President Biden and his South Korean counterpart, President Yoon Suk Yeol, agreed to reignite discussion about restarting and possibly expanding previous joint military exercises between the two countries. While this was happening, North Korea had launched various missiles, including a suspected ICBM, to show their supposed military capabilities. The move from the US and South Korea comes as a direct response to the nuclear threat brewing in North Korea, which has been adamantly showing off its military arsenal for the past months.
In a joint statement, Biden and Yeol wrote that they have agreed to “initiate discussions to expand the scope and scale of combined military exercises and training on and around the Korean Peninsula.”
The announcement reflects a significant shift in the foreign policy positions of both leaders from their predecessors. Former President Donald Trump ordered scrapping the military exercise to cut costs, while former South Korean President Moon Jae-in focused his administration’s efforts on keeping dialogue with the North.
The two former administrations’ attempts appeared to show fruit after a series of successful diplomatic talks. It ended with Kim crossing over to the South for the first time in history and North Korea going on a self-imposed moratorium on its weapons testing.
The event was celebrated as a huge diplomatic success for the region and the Trump administration. However, recent missile launches from the North prove that Kim’s gestures were insincere, and their weapon developments did not stop.
The rift in the Korean Peninsula in the aftermath of the Second World War birthed two drastically different Korean societies. South Korea developed into a prosperous democracy and has become a production hub for high-technology industries. However, in the North, the country is currently suffering from a coronavirus outbreak with its autocratic regime focused on waving its military stick rather than helping the sick people.
Despite its regime’s military escalations, Biden mentioned that the US had offered the North vaccines to help cull rising COVID-19 cases.
“Yes, we’ve offered vaccines, not only to North Korea but China as well,” Biden said at a press conference. “We’re prepared to do that immediately. We’ve gotten no response.”
Biden and Yoon said that their countries were committed to completing the denuclearization of the Korean peninsula and forming a “rules-based international order” in light of the ongoing Russian invasion of Ukraine.
New ICBM Launch
North Korea has test-launched another missile off to sea immediately after Biden concluded his trip to Asia. The missiles were suspected to be one intercontinental ballistic missile (ICBM) and two shorter-ranged projectiles.
The launch would be another ICBM launch added to this year’s series of test launches after it broke its self-imposed moratorium last March. The South’s government was quick to verify and condemn the launch.
“North Korea’s sustained provocations can only result in stronger and faster South Korea-U.S. combined deterrence and can only deepen North Korea’s international isolation,” the South Korean government statement said.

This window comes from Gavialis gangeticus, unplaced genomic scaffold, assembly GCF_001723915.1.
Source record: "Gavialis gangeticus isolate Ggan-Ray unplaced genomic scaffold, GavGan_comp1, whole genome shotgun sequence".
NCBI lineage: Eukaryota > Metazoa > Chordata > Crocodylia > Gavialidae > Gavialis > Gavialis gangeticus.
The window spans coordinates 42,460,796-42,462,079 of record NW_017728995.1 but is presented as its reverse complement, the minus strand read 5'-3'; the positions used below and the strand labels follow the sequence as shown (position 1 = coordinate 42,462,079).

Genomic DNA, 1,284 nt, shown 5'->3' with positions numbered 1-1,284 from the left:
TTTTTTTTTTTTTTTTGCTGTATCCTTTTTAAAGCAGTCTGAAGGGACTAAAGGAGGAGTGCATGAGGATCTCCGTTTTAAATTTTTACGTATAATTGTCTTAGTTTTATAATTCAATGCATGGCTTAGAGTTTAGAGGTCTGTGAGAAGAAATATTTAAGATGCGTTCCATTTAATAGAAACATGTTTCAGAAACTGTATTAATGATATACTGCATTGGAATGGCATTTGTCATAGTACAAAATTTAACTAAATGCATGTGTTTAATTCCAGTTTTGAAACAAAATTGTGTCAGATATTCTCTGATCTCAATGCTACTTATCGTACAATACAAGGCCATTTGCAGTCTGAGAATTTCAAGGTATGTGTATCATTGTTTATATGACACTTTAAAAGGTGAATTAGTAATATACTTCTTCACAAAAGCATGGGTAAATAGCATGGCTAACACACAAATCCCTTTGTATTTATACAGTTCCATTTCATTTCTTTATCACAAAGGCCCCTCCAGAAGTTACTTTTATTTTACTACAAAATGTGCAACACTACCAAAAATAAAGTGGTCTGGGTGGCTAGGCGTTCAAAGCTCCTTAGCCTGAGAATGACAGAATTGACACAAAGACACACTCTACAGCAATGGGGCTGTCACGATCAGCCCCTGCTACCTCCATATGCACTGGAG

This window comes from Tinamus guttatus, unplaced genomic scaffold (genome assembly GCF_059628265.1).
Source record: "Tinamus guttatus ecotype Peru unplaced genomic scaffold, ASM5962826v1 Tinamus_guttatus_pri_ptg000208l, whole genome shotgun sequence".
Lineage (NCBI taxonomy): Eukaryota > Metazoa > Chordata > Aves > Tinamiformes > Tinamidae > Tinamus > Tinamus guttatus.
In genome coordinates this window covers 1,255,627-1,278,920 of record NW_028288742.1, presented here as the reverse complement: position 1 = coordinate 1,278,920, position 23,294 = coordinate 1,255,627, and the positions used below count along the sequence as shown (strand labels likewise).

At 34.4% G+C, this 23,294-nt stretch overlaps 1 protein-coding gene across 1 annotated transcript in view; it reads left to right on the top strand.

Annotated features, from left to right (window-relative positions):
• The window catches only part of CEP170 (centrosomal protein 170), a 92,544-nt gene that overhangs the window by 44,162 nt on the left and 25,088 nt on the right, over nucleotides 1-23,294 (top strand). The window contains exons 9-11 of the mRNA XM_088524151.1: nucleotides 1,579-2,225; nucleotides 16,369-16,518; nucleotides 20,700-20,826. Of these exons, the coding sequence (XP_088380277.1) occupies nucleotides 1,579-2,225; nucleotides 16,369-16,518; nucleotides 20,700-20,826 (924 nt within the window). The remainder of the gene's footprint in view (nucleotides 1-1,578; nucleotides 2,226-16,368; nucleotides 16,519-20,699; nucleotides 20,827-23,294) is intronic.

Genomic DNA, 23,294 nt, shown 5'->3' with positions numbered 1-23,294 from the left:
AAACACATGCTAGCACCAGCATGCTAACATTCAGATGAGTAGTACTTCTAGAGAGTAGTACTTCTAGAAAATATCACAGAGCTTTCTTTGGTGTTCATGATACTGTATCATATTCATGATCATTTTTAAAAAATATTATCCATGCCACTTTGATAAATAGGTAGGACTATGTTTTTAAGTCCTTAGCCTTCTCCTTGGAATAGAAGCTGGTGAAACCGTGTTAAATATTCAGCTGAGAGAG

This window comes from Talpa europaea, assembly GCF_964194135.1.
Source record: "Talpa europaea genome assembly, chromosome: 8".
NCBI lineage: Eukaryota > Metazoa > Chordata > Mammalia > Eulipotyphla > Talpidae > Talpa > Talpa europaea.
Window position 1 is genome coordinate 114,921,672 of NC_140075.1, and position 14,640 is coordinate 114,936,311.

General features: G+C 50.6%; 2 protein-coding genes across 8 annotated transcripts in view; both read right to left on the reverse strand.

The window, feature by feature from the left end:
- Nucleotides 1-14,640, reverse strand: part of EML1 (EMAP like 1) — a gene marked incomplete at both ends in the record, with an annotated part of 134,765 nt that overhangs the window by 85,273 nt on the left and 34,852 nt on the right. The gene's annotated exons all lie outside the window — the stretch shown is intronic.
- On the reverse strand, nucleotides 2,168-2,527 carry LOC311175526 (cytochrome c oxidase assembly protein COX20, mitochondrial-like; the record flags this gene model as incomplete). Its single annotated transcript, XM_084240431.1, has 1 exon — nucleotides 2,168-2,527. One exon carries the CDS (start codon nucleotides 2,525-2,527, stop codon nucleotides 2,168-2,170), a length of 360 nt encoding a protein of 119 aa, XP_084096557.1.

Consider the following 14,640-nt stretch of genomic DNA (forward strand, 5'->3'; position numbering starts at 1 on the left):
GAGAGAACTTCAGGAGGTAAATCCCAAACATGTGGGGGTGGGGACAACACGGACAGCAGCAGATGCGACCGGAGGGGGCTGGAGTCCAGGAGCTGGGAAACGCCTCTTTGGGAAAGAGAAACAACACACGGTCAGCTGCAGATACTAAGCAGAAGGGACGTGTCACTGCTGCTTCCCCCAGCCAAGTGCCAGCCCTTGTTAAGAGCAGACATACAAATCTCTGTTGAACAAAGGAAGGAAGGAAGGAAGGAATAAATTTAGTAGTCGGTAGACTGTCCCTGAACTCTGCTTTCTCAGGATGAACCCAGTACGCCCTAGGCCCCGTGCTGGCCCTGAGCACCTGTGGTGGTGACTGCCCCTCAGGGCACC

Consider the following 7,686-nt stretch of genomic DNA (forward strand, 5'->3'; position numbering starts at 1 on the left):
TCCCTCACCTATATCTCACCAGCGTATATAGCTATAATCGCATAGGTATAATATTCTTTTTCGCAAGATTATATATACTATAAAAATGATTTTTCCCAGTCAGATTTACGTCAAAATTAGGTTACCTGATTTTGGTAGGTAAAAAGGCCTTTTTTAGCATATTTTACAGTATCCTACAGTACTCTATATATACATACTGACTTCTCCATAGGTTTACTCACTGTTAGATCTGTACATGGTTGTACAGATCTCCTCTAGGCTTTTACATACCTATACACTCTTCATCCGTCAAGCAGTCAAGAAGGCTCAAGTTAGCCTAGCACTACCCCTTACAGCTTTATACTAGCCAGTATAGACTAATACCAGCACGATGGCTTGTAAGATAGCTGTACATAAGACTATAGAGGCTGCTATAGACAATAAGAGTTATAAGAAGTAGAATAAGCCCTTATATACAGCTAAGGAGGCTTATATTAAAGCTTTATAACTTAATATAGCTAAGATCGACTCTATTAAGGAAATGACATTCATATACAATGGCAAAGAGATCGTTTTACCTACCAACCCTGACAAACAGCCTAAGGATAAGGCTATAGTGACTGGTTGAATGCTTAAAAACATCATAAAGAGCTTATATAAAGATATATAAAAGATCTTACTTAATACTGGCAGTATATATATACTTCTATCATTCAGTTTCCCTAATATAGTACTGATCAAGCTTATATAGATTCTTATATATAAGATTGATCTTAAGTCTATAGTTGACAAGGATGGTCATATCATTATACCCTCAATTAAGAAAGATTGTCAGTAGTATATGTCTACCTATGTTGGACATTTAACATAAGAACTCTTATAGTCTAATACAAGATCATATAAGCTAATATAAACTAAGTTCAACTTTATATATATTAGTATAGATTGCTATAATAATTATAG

“(Our) government is maintaining constant readiness to strongly and effectively respond to any kind of North Korean provocation.”
The South Korean military reported that the suspected ICBM, rumored to be a Hwasong-17 ICBM, flew at a maximum altitude of 335 miles (540 kilometers), traveling 223 miles (360 kilometers) east of Pyongyang. The second missile was shortly lost after launch, flying over 12 miles (20 kilometers), while the third flew 472 miles (760 kilometers) with an apogee of 37 miles (60 kilometers).
The Joint Chief of Staff announced in a statement that the US and South Korean militaries had launched their own surface-to-surface missiles as a response to show their own capabilities. They also said that they were able to detect the test launch while the North was making their preparations in advance.
South Korea test-fired their Hyumoo-2 ballistic missiles from Gangneung, Gangwon, while the US fired its MGM-140 Army Tactical Missile System (ATACMS). More so, the South Korean Air Force also conducted an “elephant walk,” or what is otherwise known as a close-formation taxi on a runway for the South to show that they are always ready to respond to any threat that may come their way.
The Japanese Defense Minister Nobuo Kishi condemned these launches and accused North Korea of provoking heightened tensions in East Asia, stating that the missile tests were “absolutely impermissible.” He also noted that Kim should focus on the COVID-19 outbreak in their country as he was “ignoring the people’s suffering.”
This launch marks the 17th round of missile tests for North Korea this year. Officials from the US, Japan, and South Korea predict that a nuclear test is bound to happen soon. Experts say that the launches depict the North’s commitment to its weapons development program despite a rampaging coronavirus outbreak.
“If omicron is raging in the country, it is not the best time for Kim to take domestic political credit for a nuclear test,” a professor at Ewha University in Seoul, Leif-Eric Easley, said. “So declaring victory against COVID, at least in state propaganda, will probably come first. But North Korea is likely to conduct its seventh nuclear test before reengaging in diplomacy.”